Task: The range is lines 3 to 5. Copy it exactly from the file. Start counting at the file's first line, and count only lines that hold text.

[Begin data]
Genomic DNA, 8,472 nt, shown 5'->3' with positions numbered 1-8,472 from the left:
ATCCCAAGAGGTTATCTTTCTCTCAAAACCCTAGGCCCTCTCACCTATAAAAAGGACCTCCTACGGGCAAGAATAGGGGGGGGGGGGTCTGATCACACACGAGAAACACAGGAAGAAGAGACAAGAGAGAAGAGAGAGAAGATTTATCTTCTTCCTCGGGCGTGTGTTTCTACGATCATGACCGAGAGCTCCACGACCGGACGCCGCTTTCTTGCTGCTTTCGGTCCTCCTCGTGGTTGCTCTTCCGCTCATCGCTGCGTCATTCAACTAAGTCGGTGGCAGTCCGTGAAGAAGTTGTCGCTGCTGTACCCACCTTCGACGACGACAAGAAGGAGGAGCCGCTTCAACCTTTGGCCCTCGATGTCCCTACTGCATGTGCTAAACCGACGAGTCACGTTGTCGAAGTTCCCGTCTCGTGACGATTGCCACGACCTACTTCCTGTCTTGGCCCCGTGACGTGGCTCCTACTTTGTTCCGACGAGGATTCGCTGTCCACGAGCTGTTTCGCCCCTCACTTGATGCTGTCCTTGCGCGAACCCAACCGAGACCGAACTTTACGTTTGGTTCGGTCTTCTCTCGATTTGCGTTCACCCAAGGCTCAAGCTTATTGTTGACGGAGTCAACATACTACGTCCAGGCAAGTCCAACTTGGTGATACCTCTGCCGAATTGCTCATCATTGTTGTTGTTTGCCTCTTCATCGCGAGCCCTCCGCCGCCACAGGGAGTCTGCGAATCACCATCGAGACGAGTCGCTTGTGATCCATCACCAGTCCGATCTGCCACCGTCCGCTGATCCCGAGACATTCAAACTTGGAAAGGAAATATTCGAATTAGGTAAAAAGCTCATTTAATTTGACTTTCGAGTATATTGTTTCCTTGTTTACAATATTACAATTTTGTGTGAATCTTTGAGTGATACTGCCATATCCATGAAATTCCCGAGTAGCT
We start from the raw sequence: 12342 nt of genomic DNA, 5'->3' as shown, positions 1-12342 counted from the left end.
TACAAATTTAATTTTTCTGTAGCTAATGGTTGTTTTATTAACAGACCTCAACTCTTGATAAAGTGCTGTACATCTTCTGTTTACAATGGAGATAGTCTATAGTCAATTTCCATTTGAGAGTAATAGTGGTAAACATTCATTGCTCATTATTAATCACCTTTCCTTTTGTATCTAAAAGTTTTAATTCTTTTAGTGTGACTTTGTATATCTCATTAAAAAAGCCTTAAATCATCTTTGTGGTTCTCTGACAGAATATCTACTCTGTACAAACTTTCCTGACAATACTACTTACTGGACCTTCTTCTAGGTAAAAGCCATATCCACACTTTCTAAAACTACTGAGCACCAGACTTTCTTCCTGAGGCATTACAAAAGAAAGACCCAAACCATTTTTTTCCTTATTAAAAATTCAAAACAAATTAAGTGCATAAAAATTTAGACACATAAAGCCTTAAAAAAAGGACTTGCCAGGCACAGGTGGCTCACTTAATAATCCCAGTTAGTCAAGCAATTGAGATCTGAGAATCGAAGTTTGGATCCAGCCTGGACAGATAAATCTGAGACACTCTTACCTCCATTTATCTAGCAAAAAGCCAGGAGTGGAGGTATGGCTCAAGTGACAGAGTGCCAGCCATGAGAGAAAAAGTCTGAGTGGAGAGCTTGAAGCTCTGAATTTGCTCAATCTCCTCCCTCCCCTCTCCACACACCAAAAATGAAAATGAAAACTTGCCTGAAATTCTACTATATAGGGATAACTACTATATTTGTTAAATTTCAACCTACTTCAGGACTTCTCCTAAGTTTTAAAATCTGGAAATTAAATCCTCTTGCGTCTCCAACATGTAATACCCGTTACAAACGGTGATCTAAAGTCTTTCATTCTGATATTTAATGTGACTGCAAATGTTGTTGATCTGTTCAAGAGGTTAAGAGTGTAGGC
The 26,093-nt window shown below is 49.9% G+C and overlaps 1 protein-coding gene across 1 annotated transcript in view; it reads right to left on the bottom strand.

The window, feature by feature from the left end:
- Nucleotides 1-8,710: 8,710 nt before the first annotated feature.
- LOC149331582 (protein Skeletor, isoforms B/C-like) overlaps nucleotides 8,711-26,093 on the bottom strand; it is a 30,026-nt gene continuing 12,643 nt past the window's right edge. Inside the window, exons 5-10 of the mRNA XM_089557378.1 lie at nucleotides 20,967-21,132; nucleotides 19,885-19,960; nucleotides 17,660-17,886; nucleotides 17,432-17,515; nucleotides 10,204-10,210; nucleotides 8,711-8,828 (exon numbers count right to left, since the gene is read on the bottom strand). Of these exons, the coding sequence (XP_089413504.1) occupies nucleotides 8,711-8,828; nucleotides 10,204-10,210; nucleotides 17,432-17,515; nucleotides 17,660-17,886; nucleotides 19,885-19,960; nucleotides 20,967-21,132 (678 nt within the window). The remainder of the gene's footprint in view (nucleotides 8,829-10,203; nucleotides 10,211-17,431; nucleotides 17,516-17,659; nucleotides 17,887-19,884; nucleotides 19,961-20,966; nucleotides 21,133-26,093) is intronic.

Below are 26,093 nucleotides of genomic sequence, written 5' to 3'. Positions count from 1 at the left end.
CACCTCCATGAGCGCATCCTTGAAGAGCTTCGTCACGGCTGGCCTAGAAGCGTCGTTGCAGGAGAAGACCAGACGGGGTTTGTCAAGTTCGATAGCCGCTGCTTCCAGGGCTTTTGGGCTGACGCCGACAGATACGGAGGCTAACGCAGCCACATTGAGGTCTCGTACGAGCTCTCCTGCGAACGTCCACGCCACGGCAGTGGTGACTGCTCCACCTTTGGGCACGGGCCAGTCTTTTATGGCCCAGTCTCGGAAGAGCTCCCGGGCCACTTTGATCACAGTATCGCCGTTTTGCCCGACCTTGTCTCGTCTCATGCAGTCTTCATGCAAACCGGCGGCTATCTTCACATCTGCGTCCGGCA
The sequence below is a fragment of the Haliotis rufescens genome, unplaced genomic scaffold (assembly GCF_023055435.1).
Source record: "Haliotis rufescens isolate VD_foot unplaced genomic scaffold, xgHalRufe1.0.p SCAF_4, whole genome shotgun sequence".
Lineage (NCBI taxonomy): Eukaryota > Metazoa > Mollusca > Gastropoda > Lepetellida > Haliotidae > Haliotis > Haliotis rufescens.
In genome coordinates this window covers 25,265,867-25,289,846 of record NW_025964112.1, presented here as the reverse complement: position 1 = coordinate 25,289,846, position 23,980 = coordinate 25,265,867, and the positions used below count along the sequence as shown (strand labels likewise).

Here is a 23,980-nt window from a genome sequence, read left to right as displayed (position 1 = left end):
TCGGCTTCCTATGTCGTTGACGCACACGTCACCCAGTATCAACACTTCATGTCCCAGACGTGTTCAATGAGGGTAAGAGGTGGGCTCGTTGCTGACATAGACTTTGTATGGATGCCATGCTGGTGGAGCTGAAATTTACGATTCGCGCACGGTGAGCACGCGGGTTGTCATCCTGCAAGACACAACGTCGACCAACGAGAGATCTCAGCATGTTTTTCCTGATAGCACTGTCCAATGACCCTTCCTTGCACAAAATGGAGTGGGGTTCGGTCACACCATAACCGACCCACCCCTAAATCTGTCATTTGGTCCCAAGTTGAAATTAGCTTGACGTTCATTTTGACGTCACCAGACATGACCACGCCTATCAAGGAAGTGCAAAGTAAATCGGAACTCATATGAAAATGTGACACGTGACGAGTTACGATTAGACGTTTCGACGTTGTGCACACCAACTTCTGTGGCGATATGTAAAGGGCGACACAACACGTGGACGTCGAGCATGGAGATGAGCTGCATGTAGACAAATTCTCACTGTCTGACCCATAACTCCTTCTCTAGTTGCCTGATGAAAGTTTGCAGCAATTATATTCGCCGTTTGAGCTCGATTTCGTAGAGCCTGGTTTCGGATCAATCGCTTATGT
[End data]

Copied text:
We start from the raw sequence: 12342 nt of genomic DNA, 5'->3' as shown, positions 1-12342 counted from the left end.
TACAAATTTAATTTTTCTGTAGCTAATGGTTGTTTTATTAACAGACCTCAACTCTTGATAAAGTGCTGTACATCTTCTGTTTACAATGGAGATAGTCTATAGTCAATTTCCATTTGAGAGTAATAGTGGTAAACATTCATTGCTCATTATTAATCACCTTTCCTTTTGTATCTAAAAGTTTTAATTCTTTTAGTGTGACTTTGTATATCTCATTAAAAAAGCCTTAAATCATCTTTGTGGTTCTCTGACAGAATATCTACTCTGTACAAACTTTCCTGACAATACTACTTACTGGACCTTCTTCTAGGTAAAAGCCATATCCACACTTTCTAAAACTACTGAGCACCAGACTTTCTTCCTGAGGCATTACAAAAGAAAGACCCAAACCATTTTTTTCCTTATTAAAAATTCAAAACAAATTAAGTGCATAAAAATTTAGACACATAAAGCCTTAAAAAAAGGACTTGCCAGGCACAGGTGGCTCACTTAATAATCCCAGTTAGTCAAGCAATTGAGATCTGAGAATCGAAGTTTGGATCCAGCCTGGACAGATAAATCTGAGACACTCTTACCTCCATTTATCTAGCAAAAAGCCAGGAGTGGAGGTATGGCTCAAGTGACAGAGTGCCAGCCATGAGAGAAAAAGTCTGAGTGGAGAGCTTGAAGCTCTGAATTTGCTCAATCTCCTCCCTCCCCTCTCCACACACCAAAAATGAAAATGAAAACTTGCCTGAAATTCTACTATATAGGGATAACTACTATATTTGTTAAATTTCAACCTACTTCAGGACTTCTCCTAAGTTTTAAAATCTGGAAATTAAATCCTCTTGCGTCTCCAACATGTAATACCCGTTACAAACGGTGATCTAAAGTCTTTCATTCTGATATTTAATGTGACTGCAAATGTTGTTGATCTGTTCAAGAGGTTAAGAGTGTAGGC
The 26,093-nt window shown below is 49.9% G+C and overlaps 1 protein-coding gene across 1 annotated transcript in view; it reads right to left on the bottom strand.